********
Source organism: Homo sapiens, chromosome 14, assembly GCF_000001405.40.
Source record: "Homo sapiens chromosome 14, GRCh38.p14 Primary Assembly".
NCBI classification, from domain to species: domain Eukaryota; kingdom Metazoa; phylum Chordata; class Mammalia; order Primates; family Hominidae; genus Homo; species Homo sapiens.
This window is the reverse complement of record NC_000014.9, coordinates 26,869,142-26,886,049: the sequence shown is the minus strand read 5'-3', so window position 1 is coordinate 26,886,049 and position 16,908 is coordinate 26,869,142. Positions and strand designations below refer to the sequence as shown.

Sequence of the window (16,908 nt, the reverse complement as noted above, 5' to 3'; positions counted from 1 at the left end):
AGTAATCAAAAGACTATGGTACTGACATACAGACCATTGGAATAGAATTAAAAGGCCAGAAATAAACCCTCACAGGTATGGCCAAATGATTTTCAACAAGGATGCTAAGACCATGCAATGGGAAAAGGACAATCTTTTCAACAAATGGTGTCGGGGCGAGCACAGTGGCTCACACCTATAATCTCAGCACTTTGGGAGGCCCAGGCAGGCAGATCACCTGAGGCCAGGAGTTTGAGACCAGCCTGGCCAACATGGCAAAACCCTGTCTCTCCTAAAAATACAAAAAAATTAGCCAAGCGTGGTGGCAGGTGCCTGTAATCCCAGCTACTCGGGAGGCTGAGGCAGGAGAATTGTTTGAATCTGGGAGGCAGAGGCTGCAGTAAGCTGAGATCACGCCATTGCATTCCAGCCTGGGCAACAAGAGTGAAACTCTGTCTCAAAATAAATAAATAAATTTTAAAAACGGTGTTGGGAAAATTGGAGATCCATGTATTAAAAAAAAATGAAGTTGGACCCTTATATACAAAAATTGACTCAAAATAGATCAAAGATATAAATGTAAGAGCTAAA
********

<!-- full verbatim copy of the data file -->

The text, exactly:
Source organism: Homo sapiens, chromosome 14, assembly GCF_000001405.40.
Source record: "Homo sapiens chromosome 14, GRCh38.p14 Primary Assembly".
NCBI classification, from domain to species: domain Eukaryota; kingdom Metazoa; phylum Chordata; class Mammalia; order Primates; family Hominidae; genus Homo; species Homo sapiens.
This window is the reverse complement of record NC_000014.9, coordinates 26,869,142-26,886,049: the sequence shown is the minus strand read 5'-3', so window position 1 is coordinate 26,886,049 and position 16,908 is coordinate 26,869,142. Positions and strand designations below refer to the sequence as shown.

Sequence of the window (16,908 nt, the reverse complement as noted above, 5' to 3'; positions counted from 1 at the left end):
AGTAATCAAAAGACTATGGTACTGACATACAGACCATTGGAATAGAATTAAAAGGCCAGAAATAAACCCTCACAGGTATGGCCAAATGATTTTCAACAAGGATGCTAAGACCATGCAATGGGAAAAGGACAATCTTTTCAACAAATGGTGTCGGGGCGAGCACAGTGGCTCACACCTATAATCTCAGCACTTTGGGAGGCCCAGGCAGGCAGATCACCTGAGGCCAGGAGTTTGAGACCAGCCTGGCCAACATGGCAAAACCCTGTCTCTCCTAAAAATACAAAAAAATTAGCCAAGCGTGGTGGCAGGTGCCTGTAATCCCAGCTACTCGGGAGGCTGAGGCAGGAGAATTGTTTGAATCTGGGAGGCAGAGGCTGCAGTAAGCTGAGATCACGCCATTGCATTCCAGCCTGGGCAACAAGAGTGAAACTCTGTCTCAAAATAAATAAATAAATTTTAAAAACGGTGTTGGGAAAATTGGAGATCCATGTATTAAAAAAAAATGAAGTTGGACCCTTATATACAAAAATTGACTCAAAATAGATCAAAGATATAAATGTAAGAGCTAAA